What is a "dark tone"?

December 6, 2006 at 06:29 AM · I read about "dark tone," usually in complimentary articles, and often about gypsy violin playing. My question is, for a given violin and set of strings, how do you produce the "darkest" tone? (I know some violins are described as having a dark tone and so are strings, so I'm interested in getting a dark tone with a given setup).

Replies (23)

December 6, 2006 at 12:31 PM · here is my take: in terms of human voice, i think dan rather's tone is darker than that of peter jennings. tom brokaw is as dark as it is nasal.

December 6, 2006 at 01:30 PM · I guess what you mean by "dark tone" can be produced best on the G and D string and in the higher positions (higher than third). With more bow-pessure and less bow-speed, and closer to the bridge, the tone gets harsh; with more bow-speed and a more supple contact it will become full-bodied and warm. Listen to Paganini's Moses Fantasia or to the opening theme of the third movement of Brahms's second sonata, for example.

Best,

Friedrich

December 6, 2006 at 02:41 PM · I've deleted my response to the posting about tv journalists.

I appreciate the responses that deal with violin technique.

December 6, 2006 at 01:34 PM · Hi,You probably need to go violin-hunting. The folks at a violin shop with a collection of good instruments should be able to show you some that sound dark. I often think of this tone as rich or round, and liken it to many violas. My local shop sells a Chinese student violin, some of which have a richer or darker tone. That takes playing on 12 or 15 of 'em to sort out a couple. It can be worth talking to a luthier with a talent for soundpost adjustment. I know one guy who can really balance the tone quality between strings or bring out one range or another just by working the soundpost around. Wire-core strings tend to brighten violins, so you could try synthetic-core strings, and maybe light or mid-gauge. Dominants or D'Addario Pro Arte? There are strands here about string choice to help you with that part. Sue

December 6, 2006 at 01:43 PM · Mr. Sprondel, thank you. This is the kind of information I'm interested in. You've also extended my idea of "dark violin tone" to "dark" passages in musical compositions.

December 6, 2006 at 03:39 PM · "suppose it might be useful to extend the idea of tone to the human voice"

Mr. Fowler, not "suppose", not "might".....it is the whole idea. otherwise, violins should play themselves to themselves.

and, there is a difference between a dark tune vs a dark tone vs a dark chocolate:)

the reference to "tv jounalists" is to share with you my impression of comparative tones.

December 6, 2006 at 07:19 PM · i've always thought of a dark tone as being a tone with more bass frequencies, a little bit on the rougher side of bowing, more into the string, slower bowing, and more audible bow changes at the frog and at the tip. zukerman and hubermann both have that sound (to me). it's a bit more brusque, more masculine, and a little less concerned with the composer's intentions.

one other thing i've noticed with players who have darker tones is that they tend to pinch the string more with their left hand than lighter players (isaac stern is a great example). the idea is to hold the note as firmly as possible with the left, while digging into the string with the bow to elicit a harder sound. in effect, the left hand causes the note to ring, while the bowarm 'squashes' it with heavy bowing. they also tend to leave the left hand holding a note a millisecond longer than a lighter-toned violinist would. in essence the left hand 'drags' through notes and positions while the right hand punches up the note's intensity.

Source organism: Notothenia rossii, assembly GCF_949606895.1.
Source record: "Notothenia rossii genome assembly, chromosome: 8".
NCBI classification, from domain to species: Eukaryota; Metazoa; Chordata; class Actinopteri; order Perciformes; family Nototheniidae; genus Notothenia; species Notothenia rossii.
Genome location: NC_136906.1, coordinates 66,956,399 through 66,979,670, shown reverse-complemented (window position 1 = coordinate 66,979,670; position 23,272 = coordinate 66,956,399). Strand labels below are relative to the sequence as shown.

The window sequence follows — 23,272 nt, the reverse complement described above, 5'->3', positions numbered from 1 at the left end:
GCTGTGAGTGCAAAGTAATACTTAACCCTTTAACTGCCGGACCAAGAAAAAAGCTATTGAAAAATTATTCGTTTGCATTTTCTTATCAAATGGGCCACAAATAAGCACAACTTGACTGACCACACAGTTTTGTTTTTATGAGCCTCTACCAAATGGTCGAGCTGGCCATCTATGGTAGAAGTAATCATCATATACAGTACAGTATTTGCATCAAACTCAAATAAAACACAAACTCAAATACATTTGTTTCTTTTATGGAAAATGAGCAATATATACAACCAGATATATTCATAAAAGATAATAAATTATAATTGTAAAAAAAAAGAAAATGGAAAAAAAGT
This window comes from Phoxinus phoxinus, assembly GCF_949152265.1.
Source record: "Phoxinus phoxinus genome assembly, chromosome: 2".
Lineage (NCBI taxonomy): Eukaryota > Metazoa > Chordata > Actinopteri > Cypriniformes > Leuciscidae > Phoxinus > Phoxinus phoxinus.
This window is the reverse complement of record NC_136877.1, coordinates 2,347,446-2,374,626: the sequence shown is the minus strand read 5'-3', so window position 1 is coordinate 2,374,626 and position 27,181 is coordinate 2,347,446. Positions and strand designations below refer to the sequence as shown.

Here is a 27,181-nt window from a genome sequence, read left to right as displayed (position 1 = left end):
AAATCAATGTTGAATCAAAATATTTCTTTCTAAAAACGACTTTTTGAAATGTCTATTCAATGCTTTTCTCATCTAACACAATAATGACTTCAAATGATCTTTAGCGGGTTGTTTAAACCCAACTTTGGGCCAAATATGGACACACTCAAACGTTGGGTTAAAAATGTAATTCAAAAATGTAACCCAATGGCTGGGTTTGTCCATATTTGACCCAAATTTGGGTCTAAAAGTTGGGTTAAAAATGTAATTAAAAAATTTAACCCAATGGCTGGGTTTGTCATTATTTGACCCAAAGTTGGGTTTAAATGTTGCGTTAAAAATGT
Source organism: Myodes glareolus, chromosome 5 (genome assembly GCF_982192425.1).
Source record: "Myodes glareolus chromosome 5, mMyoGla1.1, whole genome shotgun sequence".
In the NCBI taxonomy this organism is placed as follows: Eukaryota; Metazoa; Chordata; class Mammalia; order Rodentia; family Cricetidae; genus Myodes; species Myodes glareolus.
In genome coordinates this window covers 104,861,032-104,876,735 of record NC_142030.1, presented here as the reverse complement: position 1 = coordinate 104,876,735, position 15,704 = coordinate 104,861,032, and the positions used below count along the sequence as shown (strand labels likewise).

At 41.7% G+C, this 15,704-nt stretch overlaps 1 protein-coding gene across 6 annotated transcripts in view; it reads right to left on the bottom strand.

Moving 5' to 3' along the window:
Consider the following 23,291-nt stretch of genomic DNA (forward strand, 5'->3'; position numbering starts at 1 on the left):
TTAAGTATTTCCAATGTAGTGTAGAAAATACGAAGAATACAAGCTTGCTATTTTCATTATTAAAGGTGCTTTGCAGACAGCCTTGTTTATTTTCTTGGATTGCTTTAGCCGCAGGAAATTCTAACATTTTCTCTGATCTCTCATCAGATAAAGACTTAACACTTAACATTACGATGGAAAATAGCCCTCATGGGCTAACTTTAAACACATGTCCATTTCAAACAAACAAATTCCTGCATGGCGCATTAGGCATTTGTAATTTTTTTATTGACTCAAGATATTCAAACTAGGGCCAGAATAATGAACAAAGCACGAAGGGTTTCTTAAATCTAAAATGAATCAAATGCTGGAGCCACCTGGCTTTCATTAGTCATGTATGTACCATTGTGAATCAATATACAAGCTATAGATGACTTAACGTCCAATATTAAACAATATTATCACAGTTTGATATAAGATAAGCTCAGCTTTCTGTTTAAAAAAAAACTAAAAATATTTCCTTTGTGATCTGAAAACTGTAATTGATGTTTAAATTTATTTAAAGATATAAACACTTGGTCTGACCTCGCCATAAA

all of this stands in contrast to a lighter toned approach, with more rapid fingerings and finger changes in the left hand, combined with faster bow speeds and more transparent bow changes in the right.

that's how i hear it anyways.

December 7, 2006 at 07:37 AM · Hi! My luthier adjusted the soundpost on my violin, and the tone got "brighter. Before she had had a dark, gipsylike tone on G and D, but a very bright and "flat" tone on A and E. Afterwords she got a subtle, warm and fair voice with a large spectrum of beautiful, longsounding overtones. Now my 300-yearold lady sings like a baroque-organ. So, the tip is to adjust the soundpost, but if it already is adjusted at the optimal place of your violin, I´d suggest you search for a new instrument with more of a viola-tone. Some things are changeable through string-changes, bowing and so on, but only to a certain degree. Maybe a useful tip: look for a violin with a onepiece back.

Good luck!

Jenny Lundholm

December 7, 2006 at 08:16 AM · Or look for a Guarneri model. They tend to be darker and moodier than the Strad models, which to me is more bell-like, lilting and cheerful.

December 7, 2006 at 01:10 PM · Another tip:

Try to tune it according to the barocquetuning, pitch A=415. Most luthiers adjust the soundpost to pitch A= 440, so maybe you have to move the soundpost in case you want to try it out. But that is of course only useful if you play solo most of the time. Most orchestras and pianists would probably not agree to lowering the pitch...;-)

Or, try to find a guitarshaped violin. They generally have a "richer" and "darker" tone than normal violins. It´s probably not a coincidence that Joshua Bells "guitarviolin" was used for the recordings of the soundtrack and violin-doubles of the movie "The Red Violin".

Some barocqueviolinists change the bowhair into black horsehair instead of white. The black horsehair is thicker and more textured. Thus the tone gets darker, but also rougher...

December 7, 2006 at 02:31 PM · As far as I understand it (which may not be very far)... given two notes with the same fundamental frequency, the note with more prominent high overtones will sound brighter, aka more metallic, nasal, brilliant, silvery, etc.